Baptism (1)Losing the ability to repent

So how is this good news? Well, look once more at Heb 6:4-6. Nowhere does it say God will not forgive. Rather, it says the person who falls away will not repent. “It is impossible … to restore them again to repentance.”

But what if someone is saved, then turns his back on Jesus and lives in deep sin, and then returns to Jesus in repentance? Well, then — obviously enough — it was not impossible to restore this person to repentance. Therefore, he did not fall away. He was always saved. Once for all. Perfect for all time.c Because the only people who have fallen away are those who cannot repent.

Paul also speaks of people who have lost the ability to repent —

(1Ti 4:1-2 NASB)  But the Spirit explicitly says that in later times some will fall away from the faith, paying attention to deceitful spirits and doctrines of demons,  2 by means of the hypocrisy of liars seared in their own conscience as with a branding iron … .

(Eph 4:18-19 ESV)  18 They are darkened in their understanding, alienated from the life of God because of the ignorance that is in them, due to their hardness of heart.  19 They have become callous and have given themselves up to sensuality, greedy to practice every kind of impurity.

— as does Peter —

(2Pe 2:20-22 ESV)  20 For if, after they have escaped the defilements of the world through the knowledge of our Lord and Savior Jesus Christ, they are again entangled in them and overcome, the last state has become worse for them than the first.  21 For it would have been better for them never to have known the way of righteousness than after knowing it to turn back from the holy commandment delivered to them.  22 What the true proverb says has happened to them: “The dog returns to its own vomit, and the sow, after washing herself, returns to wallow in the mire.”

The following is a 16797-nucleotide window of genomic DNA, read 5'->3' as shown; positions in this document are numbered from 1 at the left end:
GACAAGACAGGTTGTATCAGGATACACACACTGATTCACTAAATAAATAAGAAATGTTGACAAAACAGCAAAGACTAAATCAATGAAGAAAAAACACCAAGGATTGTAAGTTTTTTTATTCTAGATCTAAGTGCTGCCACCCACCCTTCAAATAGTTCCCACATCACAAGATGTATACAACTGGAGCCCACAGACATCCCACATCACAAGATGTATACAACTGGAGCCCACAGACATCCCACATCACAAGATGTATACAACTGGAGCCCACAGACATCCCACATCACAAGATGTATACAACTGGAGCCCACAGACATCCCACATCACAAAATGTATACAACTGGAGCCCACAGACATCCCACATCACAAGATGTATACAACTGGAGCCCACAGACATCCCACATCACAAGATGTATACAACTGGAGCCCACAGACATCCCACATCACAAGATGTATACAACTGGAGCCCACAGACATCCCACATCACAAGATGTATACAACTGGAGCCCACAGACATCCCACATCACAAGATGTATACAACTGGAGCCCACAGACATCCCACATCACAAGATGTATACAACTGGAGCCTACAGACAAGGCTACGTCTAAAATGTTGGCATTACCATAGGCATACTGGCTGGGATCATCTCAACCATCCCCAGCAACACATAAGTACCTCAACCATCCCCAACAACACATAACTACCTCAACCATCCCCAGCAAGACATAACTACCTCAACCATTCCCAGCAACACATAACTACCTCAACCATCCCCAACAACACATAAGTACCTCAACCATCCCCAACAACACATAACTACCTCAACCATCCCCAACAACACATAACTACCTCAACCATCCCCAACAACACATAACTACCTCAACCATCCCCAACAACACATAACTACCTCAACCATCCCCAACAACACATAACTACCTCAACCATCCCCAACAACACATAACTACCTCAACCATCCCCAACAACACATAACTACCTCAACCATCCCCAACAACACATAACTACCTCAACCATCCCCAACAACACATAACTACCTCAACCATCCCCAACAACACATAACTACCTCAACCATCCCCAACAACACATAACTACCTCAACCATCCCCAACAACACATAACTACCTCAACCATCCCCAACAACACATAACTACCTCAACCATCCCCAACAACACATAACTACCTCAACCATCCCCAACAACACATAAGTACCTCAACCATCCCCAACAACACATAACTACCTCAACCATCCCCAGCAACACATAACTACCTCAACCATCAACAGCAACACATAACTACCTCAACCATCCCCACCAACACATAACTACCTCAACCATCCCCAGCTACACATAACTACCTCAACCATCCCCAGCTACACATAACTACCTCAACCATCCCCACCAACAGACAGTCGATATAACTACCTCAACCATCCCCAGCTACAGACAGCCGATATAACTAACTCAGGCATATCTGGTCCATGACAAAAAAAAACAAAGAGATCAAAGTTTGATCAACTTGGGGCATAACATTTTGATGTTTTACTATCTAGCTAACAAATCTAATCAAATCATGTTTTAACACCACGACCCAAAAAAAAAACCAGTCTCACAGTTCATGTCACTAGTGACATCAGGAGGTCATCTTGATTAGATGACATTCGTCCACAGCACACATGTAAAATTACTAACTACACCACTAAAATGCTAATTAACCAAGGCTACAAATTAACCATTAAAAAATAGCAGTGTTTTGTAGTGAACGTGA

How on earth could Peter be right that it’s better for those who’ve fallen way to have never known Jesus? Well, if they’ve become so hard-hearted that repentance is impossible, then they are indeed far worse off than if they’d never heard the gospel.

But, I repeat, this is never about God’s refusal to forgive those who approach him with penitence and faith. It’s about the sinner being unable to repent because he’s become so hardened against the things of God.

Why did the Israelites die in the desert? Not because God no longer loved them and not because God did not want them to enjoy the Promised Land. It was because God had done everything he could do for them to bring them to a faith strong enough to let them go there, and they were still faithless and disobedient. They missed out on the Land of Milk and Honey because they chose to reject the promises of the same God who’d taken them out of Egypt.

Today, if a Christian falls away, it’s not because God has given up on him. God never gives up on anyone. Rather, it’s because the Christian has given up on God — and has lost the ability to change his mind.

The fire of the Spirit

Think of a campfire. It’s burning brightly and giving off incredible heat. But the night is over, and it’s time to break camp and move on. According to my Cub Scout training, it’s critically important that the campers put the fire out entirely. They should stir the ashes. They should cover the ashes in dirt. They should pour water over the embers. The great danger is that, even if the embers look to be entirely out and even feel cold to the touch, there just might be a spark of fire left in there, and that spark will be enough to burn down the entire forest.

Just so, Paul writes,

(1Th 5:19 ESV) Do not quench the Spirit.

Well, it’s a weak translation. If I quench someone’s thirst, he’ll be thirsty again. The word refers to quenching a fire. “Douse” would be better. Hence, the NIV is truer to the Greek —

(1Th 5:19 NIV) Do not put out the Spirit’s fire;

— and just like a campfire, the Spirit can be nothing but an invisible spark deep within an ember and yet still be burning. And if a Christian has the Spirit at all, no matter how grieved (Eph 4:30) and resisted (Acts 7:51), the Christian remains saved (Rom 8:9-11). He may be in desperate danger of irrevocable damnation, but he’s not there yet. The Spirit is still striving to turn him around.